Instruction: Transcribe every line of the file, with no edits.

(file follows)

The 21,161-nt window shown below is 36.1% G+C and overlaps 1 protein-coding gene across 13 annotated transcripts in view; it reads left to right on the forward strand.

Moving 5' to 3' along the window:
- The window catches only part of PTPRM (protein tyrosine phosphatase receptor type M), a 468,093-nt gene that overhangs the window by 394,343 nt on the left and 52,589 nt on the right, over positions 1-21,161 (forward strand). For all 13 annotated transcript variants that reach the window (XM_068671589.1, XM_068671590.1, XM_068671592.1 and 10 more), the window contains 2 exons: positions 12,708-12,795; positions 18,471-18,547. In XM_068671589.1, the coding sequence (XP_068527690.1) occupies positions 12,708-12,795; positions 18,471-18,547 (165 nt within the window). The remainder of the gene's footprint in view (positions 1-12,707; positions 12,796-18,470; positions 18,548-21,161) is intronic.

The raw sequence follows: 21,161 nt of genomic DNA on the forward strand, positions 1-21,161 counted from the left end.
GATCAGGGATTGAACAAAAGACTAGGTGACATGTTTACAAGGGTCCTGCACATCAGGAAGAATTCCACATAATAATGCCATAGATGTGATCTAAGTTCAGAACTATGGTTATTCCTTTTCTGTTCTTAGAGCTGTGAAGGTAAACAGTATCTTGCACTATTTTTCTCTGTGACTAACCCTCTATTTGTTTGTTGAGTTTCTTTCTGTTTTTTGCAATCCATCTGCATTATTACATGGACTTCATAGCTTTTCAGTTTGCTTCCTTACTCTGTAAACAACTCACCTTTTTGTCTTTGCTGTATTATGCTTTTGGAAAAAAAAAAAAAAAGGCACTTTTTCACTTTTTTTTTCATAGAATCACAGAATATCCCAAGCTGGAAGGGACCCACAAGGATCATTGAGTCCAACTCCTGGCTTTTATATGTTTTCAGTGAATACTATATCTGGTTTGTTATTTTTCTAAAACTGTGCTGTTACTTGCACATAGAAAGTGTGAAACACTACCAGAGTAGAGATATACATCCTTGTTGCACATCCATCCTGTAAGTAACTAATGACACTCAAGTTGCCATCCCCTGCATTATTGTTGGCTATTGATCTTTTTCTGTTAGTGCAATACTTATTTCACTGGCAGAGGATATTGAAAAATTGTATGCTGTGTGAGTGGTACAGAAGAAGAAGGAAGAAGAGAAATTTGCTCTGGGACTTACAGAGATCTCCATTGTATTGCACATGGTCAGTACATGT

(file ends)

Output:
The 21,161-nt window shown below is 36.1% G+C and overlaps 1 protein-coding gene across 13 annotated transcripts in view; it reads left to right on the forward strand.

Moving 5' to 3' along the window:
- The window catches only part of PTPRM (protein tyrosine phosphatase receptor type M), a 468,093-nt gene that overhangs the window by 394,343 nt on the left and 52,589 nt on the right, over positions 1-21,161 (forward strand). For all 13 annotated transcript variants that reach the window (XM_068671589.1, XM_068671590.1, XM_068671592.1 and 10 more), the window contains 2 exons: positions 12,708-12,795; positions 18,471-18,547. In XM_068671589.1, the coding sequence (XP_068527690.1) occupies positions 12,708-12,795; positions 18,471-18,547 (165 nt within the window). The remainder of the gene's footprint in view (positions 1-12,707; positions 12,796-18,470; positions 18,548-21,161) is intronic.

The raw sequence follows: 21,161 nt of genomic DNA on the forward strand, positions 1-21,161 counted from the left end.
GATCAGGGATTGAACAAAAGACTAGGTGACATGTTTACAAGGGTCCTGCACATCAGGAAGAATTCCACATAATAATGCCATAGATGTGATCTAAGTTCAGAACTATGGTTATTCCTTTTCTGTTCTTAGAGCTGTGAAGGTAAACAGTATCTTGCACTATTTTTCTCTGTGACTAACCCTCTATTTGTTTGTTGAGTTTCTTTCTGTTTTTTGCAATCCATCTGCATTATTACATGGACTTCATAGCTTTTCAGTTTGCTTCCTTACTCTGTAAACAACTCACCTTTTTGTCTTTGCTGTATTATGCTTTTGGAAAAAAAAAAAAAAAGGCACTTTTTCACTTTTTTTTTCATAGAATCACAGAATATCCCAAGCTGGAAGGGACCCACAAGGATCATTGAGTCCAACTCCTGGCTTTTATATGTTTTCAGTGAATACTATATCTGGTTTGTTATTTTTCTAAAACTGTGCTGTTACTTGCACATAGAAAGTGTGAAACACTACCAGAGTAGAGATATACATCCTTGTTGCACATCCATCCTGTAAGTAACTAATGACACTCAAGTTGCCATCCCCTGCATTATTGTTGGCTATTGATCTTTTTCTGTTAGTGCAATACTTATTTCACTGGCAGAGGATATTGAAAAATTGTATGCTGTGTGAGTGGTACAGAAGAAGAAGGAAGAAGAGAAATTTGCTCTGGGACTTACAGAGATCTCCATTGTATTGCACATGGTCAGTACATGT